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ECONOMY | 29-12-2023 21:20

Federico Sturzenegger, architect of Argentina’s reforms, says he isn’t even halfway done

Federico Sturzenegger says President Javier Milei’s ambitious, pro-business reform blitz is only getting started.

The architect behind President Javier Milei’s ambitious, pro-business reform blitz says he’s only getting started and that new policy changes will be unveiled soon regardless of the social unrest and worker protests triggered by the government’s overhaul zeal.

Federico Sturzenegger, one of Argentina’s most cited economists and Milei’s key adviser to deregulate the ailing economy, said the government will send another bill to Congress next week to eliminate 160 “absurd” regulations that hinder activity. Together with a sprawling decree and another wide-ranging bill that Milei’s administration presented in his first three weeks in power, they seek to radically transform the South American nation, he said. 

“The reforms have a dimension that goes deeper than the reforms themselves — it’s like an overhaul of the economic power structure in Argentina,” Sturzenegger said in an interview at the presidential palace in Buenos Aires, adding that the measures account for only 40 percent of the changes Milei wants to achieve. “I don’t remember anyone with so much forcefulness.”

The libertarian economist Milei has wasted no time since taking office on December 10 with a popular mandate to tame inflation running above 160 percent and restart a stagnant economy. The 300-measure decree issued last week, which seeks to greatly reduce the hand of the state in Argentina’s economy, was followed on Wednesday by an omnibus bill heading to Congress with other 664 articles.

The new legislation comply with Milei’s shock therapy strategy, which also included a 54 percent currency devaluation and major spending cuts to achieve a balanced budget in 2024, with the goal of reversing the country’s economic crisis.

The decree, which takes effect on Friday, was met with resistance by the opposition, with some legislators arguing that it goes beyond the president’s powers. Sturzenegger, 57, says such criticism is a smokescreen not to discuss the content of reforms while adding the decree is an “all or nothing” bet because Congress can vote it down but can’t modify it.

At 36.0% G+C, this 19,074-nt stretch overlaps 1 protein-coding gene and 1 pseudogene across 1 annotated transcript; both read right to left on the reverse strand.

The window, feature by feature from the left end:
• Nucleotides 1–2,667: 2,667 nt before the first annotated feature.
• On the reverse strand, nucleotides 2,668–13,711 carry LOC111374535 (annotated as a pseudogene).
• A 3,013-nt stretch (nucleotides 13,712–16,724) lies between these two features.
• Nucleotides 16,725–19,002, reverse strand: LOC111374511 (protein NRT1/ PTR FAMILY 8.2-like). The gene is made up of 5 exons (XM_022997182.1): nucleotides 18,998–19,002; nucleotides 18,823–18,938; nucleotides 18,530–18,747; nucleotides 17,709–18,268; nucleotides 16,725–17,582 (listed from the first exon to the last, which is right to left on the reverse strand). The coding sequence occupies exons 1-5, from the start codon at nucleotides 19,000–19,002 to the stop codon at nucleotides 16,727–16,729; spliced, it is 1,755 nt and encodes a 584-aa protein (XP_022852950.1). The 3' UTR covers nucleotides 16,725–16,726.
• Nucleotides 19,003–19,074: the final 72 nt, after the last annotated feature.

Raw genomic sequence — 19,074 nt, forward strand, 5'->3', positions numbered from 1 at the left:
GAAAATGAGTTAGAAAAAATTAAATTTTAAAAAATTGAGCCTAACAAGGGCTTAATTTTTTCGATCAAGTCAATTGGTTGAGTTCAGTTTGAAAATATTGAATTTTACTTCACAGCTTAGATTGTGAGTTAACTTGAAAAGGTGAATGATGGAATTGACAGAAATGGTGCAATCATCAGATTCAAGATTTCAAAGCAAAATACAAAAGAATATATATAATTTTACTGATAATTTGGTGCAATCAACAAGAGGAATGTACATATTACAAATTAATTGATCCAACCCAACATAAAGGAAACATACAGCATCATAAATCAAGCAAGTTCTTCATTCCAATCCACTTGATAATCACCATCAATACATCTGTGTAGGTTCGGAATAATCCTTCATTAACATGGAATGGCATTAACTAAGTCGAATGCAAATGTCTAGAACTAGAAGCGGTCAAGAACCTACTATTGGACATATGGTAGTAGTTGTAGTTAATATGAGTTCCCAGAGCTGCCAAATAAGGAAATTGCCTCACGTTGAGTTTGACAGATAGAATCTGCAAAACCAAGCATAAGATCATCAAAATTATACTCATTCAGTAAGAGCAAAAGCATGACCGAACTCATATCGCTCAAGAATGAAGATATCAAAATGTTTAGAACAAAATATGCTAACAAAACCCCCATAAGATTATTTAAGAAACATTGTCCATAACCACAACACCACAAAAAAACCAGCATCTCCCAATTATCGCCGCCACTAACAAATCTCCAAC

Milei counts on the fact that none of his immediate predecessors had a decree turned down by Congress but that political fight will take place early next year.

 

Protests, strike

While the government’s ambitious changes have already triggered some scattered protests in Buenos Aires and other cities, Milei’s big test will come on January 24 when Argentina’s largest union group, CGT, holds a nationwide strike to protest against the measures. The general strike will be the earliest in an Argentine president’s term in the past 40 years of democracy, a sign of the hostility Milei can expect from CGT, a group traditionally linked to the Peronist opposition. 

In addition, several requests were filed in courts to legally stop the decree once it’s active.  

Sturzenegger remains unfazed, saying he expects lawmakers to pass the bill “in some form” before March and the legislation is crucial to reach a fiscal balance next year. He’s confident in the end the “pro-jobs” reforms will make it easier to do business and spur activity in diverse sectors from rental contracts to satellites.  

“Is anyone going to present a case in the justice system that there can’t be satellite Internet, that there can’t be competition? It’s somewhat ridiculous,” Sturzenegger says, referring to recently lifted restrictions for Elon Musk’s Starlink to operate in Argentina.

 

Deregulation czar

For Sturzenegger, who holds a doctorate in economics from the Massachusetts Institute of Technology, this is the second high-profile attempt to fix Argentina’s perennial crisis, after he led the Central Bank from 2015 to 2018 under the government of President Mauricio Macri.

Before joining Milei’s ranks, the economist spent the past 18 months designing deregulation reforms for Patricia Bullrich, who lost to the president in an October first round but subsequently joined his government as security minister. Sturzenegger then fused his reform plans with those of Energy Secretary Eduardo Chirillo, who worked on Milei’s campaign.

At a deeper level, Sturzenegger says the fast paced, sweeping reforms go beyond just changing the fine print, but aim to challenge the political establishment, echoing Milei’s campaign pledges. 

“The only way to achieve change is to disarm that structure and to disarm it, in some sense, you have to drain it of its resources, because that’s what they use to sustain the status quo,” Sturzenegger said.

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by Ignacio Olivera Doll, Bloomberg

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